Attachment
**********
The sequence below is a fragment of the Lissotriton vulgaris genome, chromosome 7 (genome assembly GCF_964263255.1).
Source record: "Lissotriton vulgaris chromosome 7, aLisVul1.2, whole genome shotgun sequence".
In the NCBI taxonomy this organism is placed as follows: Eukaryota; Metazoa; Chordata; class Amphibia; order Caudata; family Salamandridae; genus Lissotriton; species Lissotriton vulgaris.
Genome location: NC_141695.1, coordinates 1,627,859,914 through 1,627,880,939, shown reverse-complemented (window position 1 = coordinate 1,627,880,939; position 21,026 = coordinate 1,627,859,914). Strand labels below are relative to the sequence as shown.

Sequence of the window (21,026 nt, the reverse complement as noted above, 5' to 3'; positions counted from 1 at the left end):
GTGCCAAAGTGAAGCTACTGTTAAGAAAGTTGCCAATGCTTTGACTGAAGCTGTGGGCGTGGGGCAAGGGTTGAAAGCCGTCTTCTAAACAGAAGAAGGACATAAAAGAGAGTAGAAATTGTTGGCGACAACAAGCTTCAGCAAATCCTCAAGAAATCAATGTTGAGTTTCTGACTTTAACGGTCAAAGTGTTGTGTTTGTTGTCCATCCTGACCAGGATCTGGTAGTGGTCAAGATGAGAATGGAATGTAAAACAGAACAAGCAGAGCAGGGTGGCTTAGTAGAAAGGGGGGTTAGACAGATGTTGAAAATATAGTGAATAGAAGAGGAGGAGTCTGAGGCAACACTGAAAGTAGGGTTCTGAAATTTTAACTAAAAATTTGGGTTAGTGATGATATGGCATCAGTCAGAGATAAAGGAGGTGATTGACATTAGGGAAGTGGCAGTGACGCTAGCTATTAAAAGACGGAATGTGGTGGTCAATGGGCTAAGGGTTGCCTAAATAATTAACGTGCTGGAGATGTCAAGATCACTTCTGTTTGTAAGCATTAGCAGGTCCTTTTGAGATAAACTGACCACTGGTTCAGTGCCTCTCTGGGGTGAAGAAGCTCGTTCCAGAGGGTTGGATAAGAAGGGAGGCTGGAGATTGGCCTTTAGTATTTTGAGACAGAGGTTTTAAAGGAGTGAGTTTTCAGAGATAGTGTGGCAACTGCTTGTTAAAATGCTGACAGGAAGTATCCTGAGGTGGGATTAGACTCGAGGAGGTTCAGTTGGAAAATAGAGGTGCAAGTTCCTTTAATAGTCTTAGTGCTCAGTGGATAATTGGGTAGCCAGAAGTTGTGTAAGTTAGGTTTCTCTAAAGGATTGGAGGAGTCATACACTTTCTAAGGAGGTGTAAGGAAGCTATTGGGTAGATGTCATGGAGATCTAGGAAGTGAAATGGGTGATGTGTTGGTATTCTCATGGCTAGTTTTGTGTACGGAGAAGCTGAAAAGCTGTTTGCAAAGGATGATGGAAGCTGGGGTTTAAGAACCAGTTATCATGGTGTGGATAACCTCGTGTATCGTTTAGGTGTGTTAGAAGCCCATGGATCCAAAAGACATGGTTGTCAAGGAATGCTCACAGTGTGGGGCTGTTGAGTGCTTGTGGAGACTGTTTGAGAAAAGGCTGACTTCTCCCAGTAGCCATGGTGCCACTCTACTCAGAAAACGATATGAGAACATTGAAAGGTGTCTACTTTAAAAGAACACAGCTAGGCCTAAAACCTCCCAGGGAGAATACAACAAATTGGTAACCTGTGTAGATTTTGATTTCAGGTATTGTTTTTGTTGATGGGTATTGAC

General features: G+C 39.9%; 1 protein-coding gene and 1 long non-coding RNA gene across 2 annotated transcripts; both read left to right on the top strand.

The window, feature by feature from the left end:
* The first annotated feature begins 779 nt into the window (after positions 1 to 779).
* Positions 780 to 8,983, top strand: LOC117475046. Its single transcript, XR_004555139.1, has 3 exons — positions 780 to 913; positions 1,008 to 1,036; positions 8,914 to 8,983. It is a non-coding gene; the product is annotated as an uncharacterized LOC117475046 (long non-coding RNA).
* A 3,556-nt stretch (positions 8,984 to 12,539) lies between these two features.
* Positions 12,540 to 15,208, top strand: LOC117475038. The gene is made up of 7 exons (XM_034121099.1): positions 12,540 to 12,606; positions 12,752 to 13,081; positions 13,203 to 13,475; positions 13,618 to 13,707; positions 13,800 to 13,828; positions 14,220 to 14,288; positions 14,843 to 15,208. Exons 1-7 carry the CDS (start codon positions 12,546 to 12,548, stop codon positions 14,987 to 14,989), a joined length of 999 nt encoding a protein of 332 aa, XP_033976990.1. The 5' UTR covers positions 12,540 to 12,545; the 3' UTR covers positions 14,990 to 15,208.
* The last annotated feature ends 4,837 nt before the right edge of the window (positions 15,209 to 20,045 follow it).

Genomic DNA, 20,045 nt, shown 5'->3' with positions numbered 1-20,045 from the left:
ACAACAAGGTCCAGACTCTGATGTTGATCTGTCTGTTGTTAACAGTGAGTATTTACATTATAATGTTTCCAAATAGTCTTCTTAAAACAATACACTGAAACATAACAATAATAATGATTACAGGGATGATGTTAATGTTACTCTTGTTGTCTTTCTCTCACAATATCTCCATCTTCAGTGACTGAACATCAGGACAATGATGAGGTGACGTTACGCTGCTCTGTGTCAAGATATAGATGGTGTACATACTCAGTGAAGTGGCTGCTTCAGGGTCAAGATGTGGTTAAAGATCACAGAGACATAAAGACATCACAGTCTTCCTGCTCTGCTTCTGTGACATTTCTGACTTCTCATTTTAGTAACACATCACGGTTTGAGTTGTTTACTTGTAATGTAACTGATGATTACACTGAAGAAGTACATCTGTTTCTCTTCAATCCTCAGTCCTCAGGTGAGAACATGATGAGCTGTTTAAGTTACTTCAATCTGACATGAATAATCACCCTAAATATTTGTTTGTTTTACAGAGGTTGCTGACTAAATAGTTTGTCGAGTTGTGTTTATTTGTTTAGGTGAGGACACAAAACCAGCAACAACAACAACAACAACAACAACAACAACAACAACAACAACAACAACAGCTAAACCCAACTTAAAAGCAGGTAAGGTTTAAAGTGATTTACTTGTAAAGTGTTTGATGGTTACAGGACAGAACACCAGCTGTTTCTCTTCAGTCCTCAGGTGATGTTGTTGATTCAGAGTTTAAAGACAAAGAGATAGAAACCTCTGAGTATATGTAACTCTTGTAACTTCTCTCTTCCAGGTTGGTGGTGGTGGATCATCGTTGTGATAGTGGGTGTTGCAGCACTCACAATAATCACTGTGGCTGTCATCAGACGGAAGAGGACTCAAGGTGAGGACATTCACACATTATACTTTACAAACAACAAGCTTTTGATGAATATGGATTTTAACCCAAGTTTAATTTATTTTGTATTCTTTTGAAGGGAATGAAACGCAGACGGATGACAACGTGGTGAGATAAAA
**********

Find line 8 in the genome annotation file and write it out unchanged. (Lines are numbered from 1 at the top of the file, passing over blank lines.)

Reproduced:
The window, feature by feature from the left end: